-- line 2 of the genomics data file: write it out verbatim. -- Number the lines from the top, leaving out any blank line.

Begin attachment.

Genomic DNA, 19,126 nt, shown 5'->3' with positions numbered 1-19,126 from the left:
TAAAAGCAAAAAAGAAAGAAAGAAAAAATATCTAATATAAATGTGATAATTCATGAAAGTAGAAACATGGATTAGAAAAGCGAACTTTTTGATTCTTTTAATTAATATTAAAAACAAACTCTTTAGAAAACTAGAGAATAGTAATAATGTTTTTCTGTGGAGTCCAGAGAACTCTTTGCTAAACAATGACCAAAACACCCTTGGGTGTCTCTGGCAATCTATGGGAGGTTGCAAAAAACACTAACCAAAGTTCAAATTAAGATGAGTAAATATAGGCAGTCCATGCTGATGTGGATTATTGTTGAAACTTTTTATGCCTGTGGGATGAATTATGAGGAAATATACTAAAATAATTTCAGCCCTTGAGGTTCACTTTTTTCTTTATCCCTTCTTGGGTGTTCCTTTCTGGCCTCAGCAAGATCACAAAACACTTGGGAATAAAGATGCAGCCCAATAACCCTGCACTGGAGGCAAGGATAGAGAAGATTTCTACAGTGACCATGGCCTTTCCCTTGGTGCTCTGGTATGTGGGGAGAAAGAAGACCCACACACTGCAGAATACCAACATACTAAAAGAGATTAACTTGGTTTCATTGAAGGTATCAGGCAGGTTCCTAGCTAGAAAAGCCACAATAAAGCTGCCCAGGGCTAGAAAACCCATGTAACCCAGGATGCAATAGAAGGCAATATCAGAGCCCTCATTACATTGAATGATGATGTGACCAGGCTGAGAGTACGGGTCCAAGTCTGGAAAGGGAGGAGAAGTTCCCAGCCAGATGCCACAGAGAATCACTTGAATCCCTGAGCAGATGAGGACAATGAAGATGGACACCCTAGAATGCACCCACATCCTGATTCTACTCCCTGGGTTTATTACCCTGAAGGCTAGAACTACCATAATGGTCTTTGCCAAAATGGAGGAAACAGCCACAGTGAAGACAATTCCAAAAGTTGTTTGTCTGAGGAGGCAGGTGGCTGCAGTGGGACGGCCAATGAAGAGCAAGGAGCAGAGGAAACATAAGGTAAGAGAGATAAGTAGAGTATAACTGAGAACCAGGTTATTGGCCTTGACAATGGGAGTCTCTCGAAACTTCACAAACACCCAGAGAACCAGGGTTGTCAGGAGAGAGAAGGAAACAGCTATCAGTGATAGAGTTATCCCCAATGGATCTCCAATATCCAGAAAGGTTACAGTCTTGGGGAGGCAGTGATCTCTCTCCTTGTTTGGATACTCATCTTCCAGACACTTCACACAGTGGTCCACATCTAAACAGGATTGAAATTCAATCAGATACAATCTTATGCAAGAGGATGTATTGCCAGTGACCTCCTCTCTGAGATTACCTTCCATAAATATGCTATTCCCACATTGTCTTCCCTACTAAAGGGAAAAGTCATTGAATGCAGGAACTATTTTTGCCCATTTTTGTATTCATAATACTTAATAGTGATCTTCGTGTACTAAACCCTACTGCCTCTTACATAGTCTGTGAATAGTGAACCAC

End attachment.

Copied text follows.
TAAAAGCAAAAAAGAAAGAAAGAAAAAATATCTAATATAAATGTGATAATTCATGAAAGTAGAAACATGGATTAGAAAAGCGAACTTTTTGATTCTTTTAATTAATATTAAAAACAAACTCTTTAGAAAACTAGAGAATAGTAATAATGTTTTTCTGTGGAGTCCAGAGAACTCTTTGCTAAACAATGACCAAAACACCCTTGGGTGTCTCTGGCAATCTATGGGAGGTTGCAAAAAACACTAACCAAAGTTCAAATTAAGATGAGTAAATATAGGCAGTCCATGCTGATGTGGATTATTGTTGAAACTTTTTATGCCTGTGGGATGAATTATGAGGAAATATACTAAAATAATTTCAGCCCTTGAGGTTCACTTTTTTCTTTATCCCTTCTTGGGTGTTCCTTTCTGGCCTCAGCAAGATCACAAAACACTTGGGAATAAAGATGCAGCCCAATAACCCTGCACTGGAGGCAAGGATAGAGAAGATTTCTACAGTGACCATGGCCTTTCCCTTGGTGCTCTGGTATGTGGGGAGAAAGAAGACCCACACACTGCAGAATACCAACATACTAAAAGAGATTAACTTGGTTTCATTGAAGGTATCAGGCAGGTTCCTAGCTAGAAAAGCCACAATAAAGCTGCCCAGGGCTAGAAAACCCATGTAACCCAGGATGCAATAGAAGGCAATATCAGAGCCCTCATTACATTGAATGATGATGTGACCAGGCTGAGAGTACGGGTCCAAGTCTGGAAAGGGAGGAGAAGTTCCCAGCCAGATGCCACAGAGAATCACTTGAATCCCTGAGCAGATGAGGACAATGAAGATGGACACCCTAGAATGCACCCACATCCTGATTCTACTCCCTGGGTTTATTACCCTGAAGGCTAGAACTACCATAATGGTCTTTGCCAAAATGGAGGAAACAGCCACAGTGAAGACAATTCCAAAAGTTGTTTGTCTGAGGAGGCAGGTGGCTGCAGTGGGACGGCCAATGAAGAGCAAGGAGCAGAGGAAACATAAGGTAAGAGAGATAAGTAGAGTATAACTGAGAACCAGGTTATTGGCCTTGACAATGGGAGTCTCTCGAAACTTCACAAACACCCAGAGAACCAGGGTTGTCAGGAGAGAGAAGGAAACAGCTATCAGTGATAGAGTTATCCCCAATGGATCTCCAATATCCAGAAAGGTTACAGTCTTGGGGAGGCAGTGATCTCTCTCCTTGTTTGGATACTCATCTTCCAGACACTTCACACAGTGGTCCACATCTAAACAGGATTGAAATTCAATCAGATACAATCTTATGCAAGAGGATGTATTGCCAGTGACCTCCTCTCTGAGATTACCTTCCATAAATATGCTATTCCCACATTGTCTTCCCTACTAAAGGGAAAAGTCATTGAATGCAGGAACTATTTTTGCCCATTTTTGTATTCATAATACTTAATAGTGATCTTCGTGTACTAAACCCTACTGCCTCTTACATAGTCTGTGAATAGTGAACCAC